Abundance and Distribution of Westslope Cutthroat Trout in the Castle River Drainage, Alberta, 2008-2009
In the Castle River drainage the population status of Westslope Cutthroat Trout is uncertain. Past introductions of non-native Rainbow Trout have resulted in widespread hybridization restricting pure Cutthroat Trout to headwater tributaries. I initiated a drainage-scale stock assessment to estimate the population size and distribution of Westslope Cutthroat Trout, (considered ‘threatened’ by The Committee on the Status of Endangered Wildlife in Canada (COSEWIC)), Rainbow Trout, and their hybrids in the Castle River drainage.
I divided the drainage into five strata based on stream size and electrofished a total of 86 randomly selected, and 7 systematically selected sampling sites in 2008 and 2009. Fish density and abundance was calculated per sampling site and then projected to the entire watershed area using a beta-distribution of capture-probabilities from capturemark-recapture estimates, and bootstrapping methods.
A total of 2,260 fish belonging to the genus Oncorhynchus were captured using backpack, tote-barge and raft electrofishers. I identified 61% of the catch as Cutthroat Trout (n=1,375), 26% as hybrids (n=595), and 13% as Rainbow Trout (n=290). Of the total catch, 9% (n=198) were legal-harvest-sized fish (>285 mm fork length), of which 63% were Cutthroat Trout (n=124), 20% were hybrids (n=41), and 17% were Rainbow Trout (n=33).
Using stream surface area, the estimated total Oncorhynchus trout population was 145,286 (90% CI=90,976–229,564), of which 4,915 (90% CI=2,900–8,023) were legalharvest- size. The estimated Cutthroat Trout population was 108,596 (90% CI=65,804– 173,411), of which 3,743 (90% CI=2,015–6,411) were legal-harvest-sized. Hybrid and Rainbow Trout abundances were 27,567 (90% CI=9,729–55,083) and 7,883 (90% CI=3,669–14,250) respectively, with legal-harvest-sized populations of 727 (90% CI=341– 1,296) and 479 (90% CI=227–849).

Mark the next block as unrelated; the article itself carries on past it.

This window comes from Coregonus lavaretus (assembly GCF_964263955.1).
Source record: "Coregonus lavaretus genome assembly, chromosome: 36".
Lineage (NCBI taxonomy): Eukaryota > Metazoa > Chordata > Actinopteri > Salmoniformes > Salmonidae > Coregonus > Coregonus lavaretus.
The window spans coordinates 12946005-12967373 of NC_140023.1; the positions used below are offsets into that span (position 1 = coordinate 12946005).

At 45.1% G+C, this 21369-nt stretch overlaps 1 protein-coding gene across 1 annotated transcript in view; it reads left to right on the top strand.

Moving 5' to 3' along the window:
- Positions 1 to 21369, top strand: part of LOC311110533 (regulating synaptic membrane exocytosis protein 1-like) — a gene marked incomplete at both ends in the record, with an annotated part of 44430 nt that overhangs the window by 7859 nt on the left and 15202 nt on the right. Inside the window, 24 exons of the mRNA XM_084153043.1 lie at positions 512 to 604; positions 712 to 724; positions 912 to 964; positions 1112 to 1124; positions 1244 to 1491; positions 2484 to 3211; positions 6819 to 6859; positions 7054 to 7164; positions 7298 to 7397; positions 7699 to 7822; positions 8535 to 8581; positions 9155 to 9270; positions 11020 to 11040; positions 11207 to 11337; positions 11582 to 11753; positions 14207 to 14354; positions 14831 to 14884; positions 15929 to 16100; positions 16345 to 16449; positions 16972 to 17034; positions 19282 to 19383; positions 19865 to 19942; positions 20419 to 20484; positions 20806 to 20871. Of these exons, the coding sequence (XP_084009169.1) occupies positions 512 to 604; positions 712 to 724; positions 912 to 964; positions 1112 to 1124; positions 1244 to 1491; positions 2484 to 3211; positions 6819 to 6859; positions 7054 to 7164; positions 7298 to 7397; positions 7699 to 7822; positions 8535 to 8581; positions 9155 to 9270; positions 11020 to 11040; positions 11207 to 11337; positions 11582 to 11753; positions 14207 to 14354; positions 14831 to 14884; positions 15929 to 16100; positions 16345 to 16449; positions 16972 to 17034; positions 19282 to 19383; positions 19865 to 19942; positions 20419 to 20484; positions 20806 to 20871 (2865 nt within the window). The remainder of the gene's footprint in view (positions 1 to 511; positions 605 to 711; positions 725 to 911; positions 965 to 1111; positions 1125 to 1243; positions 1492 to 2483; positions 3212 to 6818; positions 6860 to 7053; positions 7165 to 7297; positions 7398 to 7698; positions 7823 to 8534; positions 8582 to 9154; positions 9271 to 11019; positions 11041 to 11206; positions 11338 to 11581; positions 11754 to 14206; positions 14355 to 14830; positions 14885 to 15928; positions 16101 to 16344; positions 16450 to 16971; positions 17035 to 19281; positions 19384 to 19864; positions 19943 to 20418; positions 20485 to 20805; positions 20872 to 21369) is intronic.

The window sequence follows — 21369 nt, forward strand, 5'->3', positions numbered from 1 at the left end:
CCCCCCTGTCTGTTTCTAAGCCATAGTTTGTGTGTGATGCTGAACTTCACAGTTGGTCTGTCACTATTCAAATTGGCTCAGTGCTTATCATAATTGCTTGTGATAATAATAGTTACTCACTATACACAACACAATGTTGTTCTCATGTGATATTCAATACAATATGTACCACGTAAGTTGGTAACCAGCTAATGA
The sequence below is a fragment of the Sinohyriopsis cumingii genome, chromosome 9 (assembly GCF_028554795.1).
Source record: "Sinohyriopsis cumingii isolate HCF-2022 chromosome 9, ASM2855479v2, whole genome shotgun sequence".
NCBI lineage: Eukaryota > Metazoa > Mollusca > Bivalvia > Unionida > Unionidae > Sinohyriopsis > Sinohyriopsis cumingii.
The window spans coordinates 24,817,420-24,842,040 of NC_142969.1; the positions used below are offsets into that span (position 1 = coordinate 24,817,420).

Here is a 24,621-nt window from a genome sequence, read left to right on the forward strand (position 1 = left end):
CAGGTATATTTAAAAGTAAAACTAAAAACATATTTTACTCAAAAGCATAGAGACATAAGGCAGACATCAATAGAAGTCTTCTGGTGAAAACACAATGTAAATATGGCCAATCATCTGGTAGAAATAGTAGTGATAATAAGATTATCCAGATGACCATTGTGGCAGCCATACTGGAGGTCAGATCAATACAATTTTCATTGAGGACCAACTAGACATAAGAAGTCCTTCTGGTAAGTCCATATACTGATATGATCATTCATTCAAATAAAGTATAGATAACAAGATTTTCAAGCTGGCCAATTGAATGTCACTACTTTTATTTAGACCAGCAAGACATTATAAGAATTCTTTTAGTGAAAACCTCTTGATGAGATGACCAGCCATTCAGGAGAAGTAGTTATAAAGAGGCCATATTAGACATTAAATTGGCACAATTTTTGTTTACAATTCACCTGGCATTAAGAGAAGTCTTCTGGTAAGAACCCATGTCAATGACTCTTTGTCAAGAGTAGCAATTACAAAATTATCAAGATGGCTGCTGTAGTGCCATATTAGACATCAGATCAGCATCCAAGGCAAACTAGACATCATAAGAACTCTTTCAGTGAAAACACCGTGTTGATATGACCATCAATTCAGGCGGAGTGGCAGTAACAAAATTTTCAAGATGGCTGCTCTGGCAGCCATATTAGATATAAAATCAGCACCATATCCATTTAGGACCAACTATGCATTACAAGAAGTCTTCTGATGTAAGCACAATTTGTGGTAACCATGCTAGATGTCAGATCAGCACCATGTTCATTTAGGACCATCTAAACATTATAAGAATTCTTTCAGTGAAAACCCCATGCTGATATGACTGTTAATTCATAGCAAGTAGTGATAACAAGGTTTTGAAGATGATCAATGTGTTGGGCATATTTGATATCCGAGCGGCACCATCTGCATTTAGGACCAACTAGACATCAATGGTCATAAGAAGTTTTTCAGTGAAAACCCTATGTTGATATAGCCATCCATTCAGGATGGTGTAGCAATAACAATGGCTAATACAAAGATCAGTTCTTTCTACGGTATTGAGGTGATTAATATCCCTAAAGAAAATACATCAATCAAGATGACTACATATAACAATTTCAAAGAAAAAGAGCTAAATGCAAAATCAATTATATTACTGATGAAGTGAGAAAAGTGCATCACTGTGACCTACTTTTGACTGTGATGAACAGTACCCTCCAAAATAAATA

A between drainage comparison indicated Cutthroat Trout abundance in the Castle River drainage is roughly one third that of the population estimated for the upper portion of the Oldman River drainage in 2006 - 2007. Cutthroat Trout were most dominant in the upper reaches of the Castle River drainage. Our data also suggest that Cutthroat Trout densities decrease with increased stream size (strata). Drainage abundance estimates calculated by stream area were slightly but consistently greater than those calculated by stream length because of the added dimension of stream width.
The proportion of Cutthroat Trout streams that were uncompromised by hybrids and Rainbow Trout was highest in the upper part of the drainage at 100% uncompromised in stratum 1 and 84% in stratum 2, and declined in a downward drainage progression to 0% in the lowest reaches (stratum 5). Consequences of hybridization appear to be the elimination of legal-harvest-sized Cutthroat Trout from the Castle River mainstem (stratum 5), which is now dominated by Rainbow Trout. Our drainage estimates represent the maximum potential abundance of remaining pure Westslope Cutthroat Trout in the Castle River drainage.